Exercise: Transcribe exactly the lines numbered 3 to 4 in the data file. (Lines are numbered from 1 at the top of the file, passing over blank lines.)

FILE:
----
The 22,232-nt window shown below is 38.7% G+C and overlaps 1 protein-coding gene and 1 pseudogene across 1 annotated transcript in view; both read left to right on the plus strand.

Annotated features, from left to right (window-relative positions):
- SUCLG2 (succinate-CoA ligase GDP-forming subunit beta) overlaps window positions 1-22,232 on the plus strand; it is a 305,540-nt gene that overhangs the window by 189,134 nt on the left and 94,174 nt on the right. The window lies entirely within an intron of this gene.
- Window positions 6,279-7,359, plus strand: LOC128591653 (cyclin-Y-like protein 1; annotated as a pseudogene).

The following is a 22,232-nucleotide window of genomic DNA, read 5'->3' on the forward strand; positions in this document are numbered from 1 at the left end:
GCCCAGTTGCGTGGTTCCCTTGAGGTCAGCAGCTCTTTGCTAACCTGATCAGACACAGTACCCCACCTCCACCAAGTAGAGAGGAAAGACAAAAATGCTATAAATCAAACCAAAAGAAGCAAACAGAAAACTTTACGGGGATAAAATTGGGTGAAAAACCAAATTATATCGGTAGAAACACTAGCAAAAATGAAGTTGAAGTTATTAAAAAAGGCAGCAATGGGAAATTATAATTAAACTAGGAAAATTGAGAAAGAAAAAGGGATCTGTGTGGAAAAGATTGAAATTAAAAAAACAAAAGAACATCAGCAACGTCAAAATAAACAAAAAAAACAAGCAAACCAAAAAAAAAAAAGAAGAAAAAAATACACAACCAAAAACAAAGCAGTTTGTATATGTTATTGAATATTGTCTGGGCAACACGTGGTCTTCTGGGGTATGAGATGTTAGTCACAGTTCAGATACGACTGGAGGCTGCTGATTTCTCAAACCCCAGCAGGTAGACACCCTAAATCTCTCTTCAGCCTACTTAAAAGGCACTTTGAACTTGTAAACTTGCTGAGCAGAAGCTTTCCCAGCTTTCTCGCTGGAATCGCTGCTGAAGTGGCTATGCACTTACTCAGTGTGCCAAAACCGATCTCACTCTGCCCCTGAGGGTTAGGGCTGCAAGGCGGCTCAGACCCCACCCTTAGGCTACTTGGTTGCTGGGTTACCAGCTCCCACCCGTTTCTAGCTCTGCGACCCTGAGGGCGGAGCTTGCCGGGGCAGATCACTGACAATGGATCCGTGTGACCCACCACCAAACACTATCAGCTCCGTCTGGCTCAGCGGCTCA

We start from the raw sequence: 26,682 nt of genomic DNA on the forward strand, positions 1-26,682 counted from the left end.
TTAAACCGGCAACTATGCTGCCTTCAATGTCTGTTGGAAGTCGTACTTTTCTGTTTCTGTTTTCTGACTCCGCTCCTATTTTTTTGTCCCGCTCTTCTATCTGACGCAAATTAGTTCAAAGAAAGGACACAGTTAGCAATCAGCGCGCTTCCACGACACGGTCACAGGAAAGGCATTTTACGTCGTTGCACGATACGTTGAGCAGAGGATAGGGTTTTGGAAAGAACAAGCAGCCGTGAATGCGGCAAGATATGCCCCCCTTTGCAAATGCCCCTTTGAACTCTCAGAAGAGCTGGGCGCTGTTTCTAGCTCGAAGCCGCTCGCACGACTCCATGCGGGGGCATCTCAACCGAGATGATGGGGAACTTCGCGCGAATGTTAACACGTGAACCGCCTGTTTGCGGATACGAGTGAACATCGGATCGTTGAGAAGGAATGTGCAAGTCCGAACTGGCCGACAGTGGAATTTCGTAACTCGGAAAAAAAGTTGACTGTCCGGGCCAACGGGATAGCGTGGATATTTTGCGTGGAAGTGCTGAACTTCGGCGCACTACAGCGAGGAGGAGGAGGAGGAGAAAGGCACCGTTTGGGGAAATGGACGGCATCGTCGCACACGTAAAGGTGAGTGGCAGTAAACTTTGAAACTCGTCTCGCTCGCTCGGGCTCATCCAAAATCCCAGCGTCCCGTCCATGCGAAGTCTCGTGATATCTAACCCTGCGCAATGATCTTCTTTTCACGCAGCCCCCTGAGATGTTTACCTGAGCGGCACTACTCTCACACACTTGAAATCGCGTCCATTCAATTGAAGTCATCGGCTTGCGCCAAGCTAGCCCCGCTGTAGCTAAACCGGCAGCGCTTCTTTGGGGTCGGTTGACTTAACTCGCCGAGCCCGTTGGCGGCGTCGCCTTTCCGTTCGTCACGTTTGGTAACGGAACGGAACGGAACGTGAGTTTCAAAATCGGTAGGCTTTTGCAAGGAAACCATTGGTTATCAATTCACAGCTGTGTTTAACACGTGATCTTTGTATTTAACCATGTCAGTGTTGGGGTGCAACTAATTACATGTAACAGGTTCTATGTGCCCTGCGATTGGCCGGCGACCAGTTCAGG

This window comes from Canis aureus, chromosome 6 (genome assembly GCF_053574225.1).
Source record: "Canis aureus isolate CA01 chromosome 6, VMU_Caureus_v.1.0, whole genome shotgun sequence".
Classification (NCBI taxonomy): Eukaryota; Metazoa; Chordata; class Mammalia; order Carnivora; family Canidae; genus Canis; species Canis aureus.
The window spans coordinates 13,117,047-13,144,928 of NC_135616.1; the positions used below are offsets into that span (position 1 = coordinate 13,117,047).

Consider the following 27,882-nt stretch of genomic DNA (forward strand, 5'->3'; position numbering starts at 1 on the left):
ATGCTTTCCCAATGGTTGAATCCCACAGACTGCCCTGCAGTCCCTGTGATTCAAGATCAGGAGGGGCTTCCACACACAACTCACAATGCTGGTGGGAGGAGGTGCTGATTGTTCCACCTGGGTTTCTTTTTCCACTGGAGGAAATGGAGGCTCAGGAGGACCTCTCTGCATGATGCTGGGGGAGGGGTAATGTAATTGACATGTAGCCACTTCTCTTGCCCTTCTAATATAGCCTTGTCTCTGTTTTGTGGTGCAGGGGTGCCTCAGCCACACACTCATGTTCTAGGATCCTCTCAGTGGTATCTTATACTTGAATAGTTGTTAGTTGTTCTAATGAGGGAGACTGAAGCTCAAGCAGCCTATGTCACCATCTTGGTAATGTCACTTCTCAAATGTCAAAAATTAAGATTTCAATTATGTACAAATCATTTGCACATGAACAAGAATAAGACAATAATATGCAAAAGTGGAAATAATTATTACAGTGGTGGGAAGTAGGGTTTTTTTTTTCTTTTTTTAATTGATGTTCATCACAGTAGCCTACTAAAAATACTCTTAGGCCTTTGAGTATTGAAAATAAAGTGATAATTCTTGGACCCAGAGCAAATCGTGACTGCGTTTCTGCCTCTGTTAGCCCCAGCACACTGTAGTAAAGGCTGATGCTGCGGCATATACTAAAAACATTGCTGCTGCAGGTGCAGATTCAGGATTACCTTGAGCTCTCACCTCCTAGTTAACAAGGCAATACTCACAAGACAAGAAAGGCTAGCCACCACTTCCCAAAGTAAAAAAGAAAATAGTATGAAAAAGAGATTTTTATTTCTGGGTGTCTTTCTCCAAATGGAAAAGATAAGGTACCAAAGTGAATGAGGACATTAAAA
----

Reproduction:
- SUCLG2 (succinate-CoA ligase GDP-forming subunit beta) overlaps window positions 1-22,232 on the plus strand; it is a 305,540-nt gene that overhangs the window by 189,134 nt on the left and 94,174 nt on the right. The window lies entirely within an intron of this gene.
- Window positions 6,279-7,359, plus strand: LOC128591653 (cyclin-Y-like protein 1; annotated as a pseudogene).